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Monday March 25, 2019 Salt Lake City, UT

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Planning for disaster: Utah’s Disaster Recovery Restricted Account

Friday January 11, 2019

In 2007, the Utah Legislature created the Disaster Recovery Restricted Account, or DRRA, to help protect state agency budgets should they have unexpected expenses while responding to an emergency. The fund also allows Utah to cover expenses up front for agents of the state deploying on our behalf.

If the Utah Division of Emergency Management expects to spend more than $250,000 out of the Disaster Recovery Restricted Account in any fiscal year, the division director is required to make a report to the Legislative Management Committee of the Utah Legislature.

On Nov. 13, 2018, Utah DEM Director Kris Hamlet presented a report to legislators following the Dollar Ridge Fire in Duchesne and Wasatch counties and the Pole Creek and Bald Mountain fires in Utah County.

Hear the report from Director Hamlet here

Click the image above to read the entire letter.

Local jurisdictions requested support from state government agencies with debris removal, in Duchesne County and sandbagging and placing jersey barriers in Utah County. Across the two incidents, the Utah Department of Transportation, Utah National Guard and Division of Emergency Management responded in support.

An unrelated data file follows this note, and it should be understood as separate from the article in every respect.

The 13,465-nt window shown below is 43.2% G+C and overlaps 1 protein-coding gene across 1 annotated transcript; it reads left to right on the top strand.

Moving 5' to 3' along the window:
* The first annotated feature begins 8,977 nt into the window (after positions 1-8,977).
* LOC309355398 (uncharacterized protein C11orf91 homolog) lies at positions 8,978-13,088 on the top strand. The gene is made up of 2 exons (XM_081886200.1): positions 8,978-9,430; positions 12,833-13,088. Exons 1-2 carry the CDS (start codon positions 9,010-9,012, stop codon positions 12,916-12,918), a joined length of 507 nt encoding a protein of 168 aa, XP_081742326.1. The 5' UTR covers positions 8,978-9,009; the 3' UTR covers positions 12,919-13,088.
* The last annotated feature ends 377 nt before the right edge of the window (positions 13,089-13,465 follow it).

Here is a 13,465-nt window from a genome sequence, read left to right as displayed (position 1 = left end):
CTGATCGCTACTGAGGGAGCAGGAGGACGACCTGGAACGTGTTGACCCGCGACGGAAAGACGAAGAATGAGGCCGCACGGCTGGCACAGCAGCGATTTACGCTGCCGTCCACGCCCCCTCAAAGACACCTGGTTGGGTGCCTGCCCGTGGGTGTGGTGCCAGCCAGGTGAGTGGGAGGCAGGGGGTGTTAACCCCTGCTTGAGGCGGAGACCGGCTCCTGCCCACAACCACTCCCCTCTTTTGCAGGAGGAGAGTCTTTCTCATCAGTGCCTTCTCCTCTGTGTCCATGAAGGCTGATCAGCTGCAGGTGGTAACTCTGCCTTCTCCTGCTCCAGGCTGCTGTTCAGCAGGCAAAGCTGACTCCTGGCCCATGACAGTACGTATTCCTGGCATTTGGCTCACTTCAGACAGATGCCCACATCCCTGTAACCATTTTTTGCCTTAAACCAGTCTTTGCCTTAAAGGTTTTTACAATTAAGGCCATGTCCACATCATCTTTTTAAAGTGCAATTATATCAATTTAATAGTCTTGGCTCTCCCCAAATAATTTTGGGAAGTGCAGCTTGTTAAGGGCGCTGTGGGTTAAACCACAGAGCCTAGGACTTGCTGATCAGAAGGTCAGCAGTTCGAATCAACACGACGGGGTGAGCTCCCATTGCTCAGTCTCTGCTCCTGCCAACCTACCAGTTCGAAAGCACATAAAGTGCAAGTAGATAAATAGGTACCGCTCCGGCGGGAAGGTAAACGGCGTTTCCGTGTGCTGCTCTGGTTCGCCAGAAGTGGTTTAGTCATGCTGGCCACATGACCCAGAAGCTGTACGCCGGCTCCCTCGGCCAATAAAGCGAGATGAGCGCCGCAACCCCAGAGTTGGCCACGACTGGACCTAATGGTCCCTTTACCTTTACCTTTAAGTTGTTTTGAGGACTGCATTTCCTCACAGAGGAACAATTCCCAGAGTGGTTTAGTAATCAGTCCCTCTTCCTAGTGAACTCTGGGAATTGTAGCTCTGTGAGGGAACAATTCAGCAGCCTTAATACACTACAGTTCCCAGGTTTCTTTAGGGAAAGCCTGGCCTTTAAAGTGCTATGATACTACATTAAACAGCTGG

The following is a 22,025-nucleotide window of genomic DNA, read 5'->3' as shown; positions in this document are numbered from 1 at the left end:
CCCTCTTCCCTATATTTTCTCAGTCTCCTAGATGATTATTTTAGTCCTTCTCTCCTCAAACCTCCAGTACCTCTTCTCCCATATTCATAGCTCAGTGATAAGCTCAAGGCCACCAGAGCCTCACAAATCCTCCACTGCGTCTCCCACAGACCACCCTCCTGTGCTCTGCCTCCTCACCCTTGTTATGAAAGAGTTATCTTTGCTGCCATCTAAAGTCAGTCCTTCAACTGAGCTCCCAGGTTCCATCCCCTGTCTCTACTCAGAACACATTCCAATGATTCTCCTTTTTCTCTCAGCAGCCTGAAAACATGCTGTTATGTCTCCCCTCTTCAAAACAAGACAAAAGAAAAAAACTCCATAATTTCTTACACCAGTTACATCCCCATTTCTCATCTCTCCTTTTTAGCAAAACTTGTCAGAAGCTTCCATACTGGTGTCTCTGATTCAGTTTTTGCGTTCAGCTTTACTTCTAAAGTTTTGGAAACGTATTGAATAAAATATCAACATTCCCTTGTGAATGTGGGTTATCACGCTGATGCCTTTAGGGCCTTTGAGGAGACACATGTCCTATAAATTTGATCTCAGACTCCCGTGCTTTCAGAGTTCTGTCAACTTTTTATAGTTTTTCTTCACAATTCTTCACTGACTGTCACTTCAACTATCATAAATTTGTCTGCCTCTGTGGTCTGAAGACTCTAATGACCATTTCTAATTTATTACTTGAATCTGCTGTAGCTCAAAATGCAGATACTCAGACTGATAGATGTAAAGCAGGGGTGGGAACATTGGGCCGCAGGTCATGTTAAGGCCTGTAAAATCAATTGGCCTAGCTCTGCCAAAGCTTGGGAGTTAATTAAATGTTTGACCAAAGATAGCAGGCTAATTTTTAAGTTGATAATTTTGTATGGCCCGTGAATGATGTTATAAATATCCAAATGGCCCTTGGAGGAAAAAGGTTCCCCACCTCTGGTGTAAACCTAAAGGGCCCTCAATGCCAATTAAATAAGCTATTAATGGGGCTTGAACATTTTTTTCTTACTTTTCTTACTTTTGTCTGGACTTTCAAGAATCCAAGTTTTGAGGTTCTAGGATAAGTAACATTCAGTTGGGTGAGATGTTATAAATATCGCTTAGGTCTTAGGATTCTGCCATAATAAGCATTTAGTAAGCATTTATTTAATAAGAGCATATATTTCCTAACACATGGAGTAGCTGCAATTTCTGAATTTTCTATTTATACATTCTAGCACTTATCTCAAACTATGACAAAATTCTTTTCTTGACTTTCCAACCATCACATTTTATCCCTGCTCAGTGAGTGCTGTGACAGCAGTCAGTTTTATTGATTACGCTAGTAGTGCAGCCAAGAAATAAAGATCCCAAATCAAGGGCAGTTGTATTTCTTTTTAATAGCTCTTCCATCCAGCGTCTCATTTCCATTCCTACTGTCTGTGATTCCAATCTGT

Incurred costs: $310,000

Director Hamlet also gave the committee a heads up that he would likely be returning at a future date to report on the Emergency Management Assistant Compact request from California in August 2018, in which Utah deployed firefighters to help with wildfires. Utah DEM advanced funding to local agencies for their costs out of the DRRA and is awaiting reimbursement from California.
Estimated cost: $1.3 million

California again requested wildland firefighters from Utah to fight the Woolsey Fire in November 2018. Again, we expect to advance funds to local agencies from the DRRA for their costs and to be reimbursed from California.
Estimated cost: $3 million

Utah firefighters who deployed under EMAC in November 2018. EMAC is a system of state-to-state mutual aid. This was Utah’s fourth deployment to California in 13 months. 

“I know that we have a deeper appreciation for our Department of Public Safety in times of emergency, where we might not know your role is as strong, and that you step up and serve the public as well as you do,” said Committee Chairman and House Speaker Greg Hughes, R-Draper. “It’s on all fronts, but thank you very much for the work that you’ve done.”

The current appropriated balance in the account (about $12 million) is a drop in the bucket compared to what state government will need to operate following a disaster, especially the one that will be our worst-case scenario: a magnitude 7.0 earthquake that strikes the Wasatch Front in winter.

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